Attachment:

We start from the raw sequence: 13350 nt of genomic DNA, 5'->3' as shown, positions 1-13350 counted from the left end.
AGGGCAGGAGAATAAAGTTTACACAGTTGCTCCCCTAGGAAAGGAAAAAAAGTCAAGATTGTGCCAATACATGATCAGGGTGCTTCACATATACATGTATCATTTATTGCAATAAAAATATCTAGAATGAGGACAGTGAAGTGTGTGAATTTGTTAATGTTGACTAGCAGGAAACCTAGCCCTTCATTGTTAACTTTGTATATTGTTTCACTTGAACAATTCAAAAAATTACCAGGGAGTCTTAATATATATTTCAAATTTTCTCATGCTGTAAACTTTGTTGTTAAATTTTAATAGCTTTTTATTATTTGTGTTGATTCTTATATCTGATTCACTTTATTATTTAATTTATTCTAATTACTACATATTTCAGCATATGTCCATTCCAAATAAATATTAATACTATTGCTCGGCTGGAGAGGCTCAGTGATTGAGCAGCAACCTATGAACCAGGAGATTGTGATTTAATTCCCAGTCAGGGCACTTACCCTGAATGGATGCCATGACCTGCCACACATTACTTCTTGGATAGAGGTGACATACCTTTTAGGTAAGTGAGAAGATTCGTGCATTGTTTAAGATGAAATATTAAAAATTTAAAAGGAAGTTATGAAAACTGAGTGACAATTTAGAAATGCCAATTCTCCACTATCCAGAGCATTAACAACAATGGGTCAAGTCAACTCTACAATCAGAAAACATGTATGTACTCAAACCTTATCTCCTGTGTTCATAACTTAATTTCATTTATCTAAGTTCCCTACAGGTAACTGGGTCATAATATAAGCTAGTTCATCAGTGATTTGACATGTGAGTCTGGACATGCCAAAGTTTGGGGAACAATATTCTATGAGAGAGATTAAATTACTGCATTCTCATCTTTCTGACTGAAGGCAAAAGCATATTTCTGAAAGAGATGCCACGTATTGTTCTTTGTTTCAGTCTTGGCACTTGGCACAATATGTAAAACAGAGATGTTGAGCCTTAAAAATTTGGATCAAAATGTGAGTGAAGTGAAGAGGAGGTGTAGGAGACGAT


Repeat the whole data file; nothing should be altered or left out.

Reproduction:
We start from the raw sequence: 13350 nt of genomic DNA, 5'->3' as shown, positions 1-13350 counted from the left end.
AGGGCAGGAGAATAAAGTTTACACAGTTGCTCCCCTAGGAAAGGAAAAAAAGTCAAGATTGTGCCAATACATGATCAGGGTGCTTCACATATACATGTATCATTTATTGCAATAAAAATATCTAGAATGAGGACAGTGAAGTGTGTGAATTTGTTAATGTTGACTAGCAGGAAACCTAGCCCTTCATTGTTAACTTTGTATATTGTTTCACTTGAACAATTCAAAAAATTACCAGGGAGTCTTAATATATATTTCAAATTTTCTCATGCTGTAAACTTTGTTGTTAAATTTTAATAGCTTTTTATTATTTGTGTTGATTCTTATATCTGATTCACTTTATTATTTAATTTATTCTAATTACTACATATTTCAGCATATGTCCATTCCAAATAAATATTAATACTATTGCTCGGCTGGAGAGGCTCAGTGATTGAGCAGCAACCTATGAACCAGGAGATTGTGATTTAATTCCCAGTCAGGGCACTTACCCTGAATGGATGCCATGACCTGCCACACATTACTTCTTGGATAGAGGTGACATACCTTTTAGGTAAGTGAGAAGATTCGTGCATTGTTTAAGATGAAATATTAAAAATTTAAAAGGAAGTTATGAAAACTGAGTGACAATTTAGAAATGCCAATTCTCCACTATCCAGAGCATTAACAACAATGGGTCAAGTCAACTCTACAATCAGAAAACATGTATGTACTCAAACCTTATCTCCTGTGTTCATAACTTAATTTCATTTATCTAAGTTCCCTACAGGTAACTGGGTCATAATATAAGCTAGTTCATCAGTGATTTGACATGTGAGTCTGGACATGCCAAAGTTTGGGGAACAATATTCTATGAGAGAGATTAAATTACTGCATTCTCATCTTTCTGACTGAAGGCAAAAGCATATTTCTGAAAGAGATGCCACGTATTGTTCTTTGTTTCAGTCTTGGCACTTGGCACAATATGTAAAACAGAGATGTTGAGCCTTAAAAATTTGGATCAAAATGTGAGTGAAGTGAAGAGGAGGTGTAGGAGACGAT